The Meyer lemon curd
from my last post is sadly, nothing but a distant memory now. I only have the photo below to remind me of just how much an inanimate object could (and did) brighten up my day. I have been madly debating whether or not I really should make more….or if I should attempt to make some other “out-of-this-world” yumminess with the remainder of my Meyer lemons (I have 8 more pounds).
Sunshine in a jar
But then, the question became….well what?
I finally settled on making something that would extend my love of Meyers long after these precious little orbs disappear from the market. Marmalade! Shelf stable for at least a year, I would have some jars of sweet goodness to go along with the savory, preserved variety that is curing on my countertop as we speak. But even that may be some kind of wishful thinking on my part. DH found the jars of sunshine² cooling on the counter…and has been hoovering his way though my trial batch. Looks like I may have to make another batch (or ten) STAT!
Meyer Lemon Marmalade
Makes approximately 11 – 1/2 pint jars
8 Meyer Lemons (approximately 2.5 – 3 pounds)
8 cups water
8 cups sugar
1. Cut off the nubs off the lemons and halve the lemons lengthwise.
2. Cut out the white “core” and remove all seeds.
3. Place all the nubs, “cores” and seeds in cheesecloth bag.
4. Cut lemon halves in half lengthwise again, then thinly slice crosswise (paper-thin if you can).
Since Meyer lemons are very juicy, I used a cutting board with a cookie sheet placed underneath it to catch all of the juices while I was slicing. The cookie sheet also worked nicely as a plate for my lemons. You know that this just means less dishes. (And excuse the crappy photo).
5. Place lemon slices, cheesecloth bag and water in a large non-reactive pot.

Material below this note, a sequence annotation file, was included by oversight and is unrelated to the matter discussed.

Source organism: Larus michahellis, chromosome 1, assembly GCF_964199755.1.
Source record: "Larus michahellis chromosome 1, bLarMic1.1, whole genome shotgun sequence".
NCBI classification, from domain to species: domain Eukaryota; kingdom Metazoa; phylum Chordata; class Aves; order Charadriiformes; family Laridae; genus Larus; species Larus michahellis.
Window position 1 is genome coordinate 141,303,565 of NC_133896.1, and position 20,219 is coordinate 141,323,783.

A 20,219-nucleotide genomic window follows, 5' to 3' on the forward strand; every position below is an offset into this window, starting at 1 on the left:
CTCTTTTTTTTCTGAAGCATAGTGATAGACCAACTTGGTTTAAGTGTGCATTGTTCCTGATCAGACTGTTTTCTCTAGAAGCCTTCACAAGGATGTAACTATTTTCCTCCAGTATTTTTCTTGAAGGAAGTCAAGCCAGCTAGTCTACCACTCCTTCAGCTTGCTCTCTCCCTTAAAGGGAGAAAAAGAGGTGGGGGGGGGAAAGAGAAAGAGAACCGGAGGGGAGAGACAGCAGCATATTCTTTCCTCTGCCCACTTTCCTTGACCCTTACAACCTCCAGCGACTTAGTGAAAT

6. Cover the pot and let the mixture stand at room temperature for a minimum of 25 hours.
Meyer Lemons settling in for the night...
7. Remove the cheesecloth bag and bring mixture to boil over medium heat.
8. Reduce heat and simmer uncovered for about 45 minutes.
9. Add the sugar then bring to boil, stirring occasionally and skimming any foam that forms.
Simmering away 🙂
10. When mixture reaches 212°F, remove from heat and ladle into jars to within 1/4 inch from jar top.
11. Process the jars in water bath.
12. Cool jars in draft-free area for 24 hours, while waiting impatiently to try (on bread…or straight from the jar on a spoon).
I'm just a girl who is passionate about food. It is my personal quest to try to expand my culinary horizons both at home and abroad.
However, I was not always passionate about food. I had my epiphany much later when I got my very first job...at a sushi joint here in town. And just like that "Hook, line and sinker"...a foodie was born!
I'm a P/T blogger, P/T yogini...but always a foodie.
How did you not eat this all at once? YUM!
I’ve started rationing it out. Need to ensure that there is enough to get DH and I through to next Meyer season. But really, I’m eating it out of the jar right now. On a spoon. At work.
What does the cheesecloth bag do?
Apparently, the pips and pith contain a lot of pecin. Quite honestly, I included this step purely because many of the recipes that had inspired me had instructed to do so…as to avoid using commercial pectin to ensure proper gelling.
However, I think that citrus contains enough pectin to perhaps skip this step.
I’m going to try leaving it out next go around.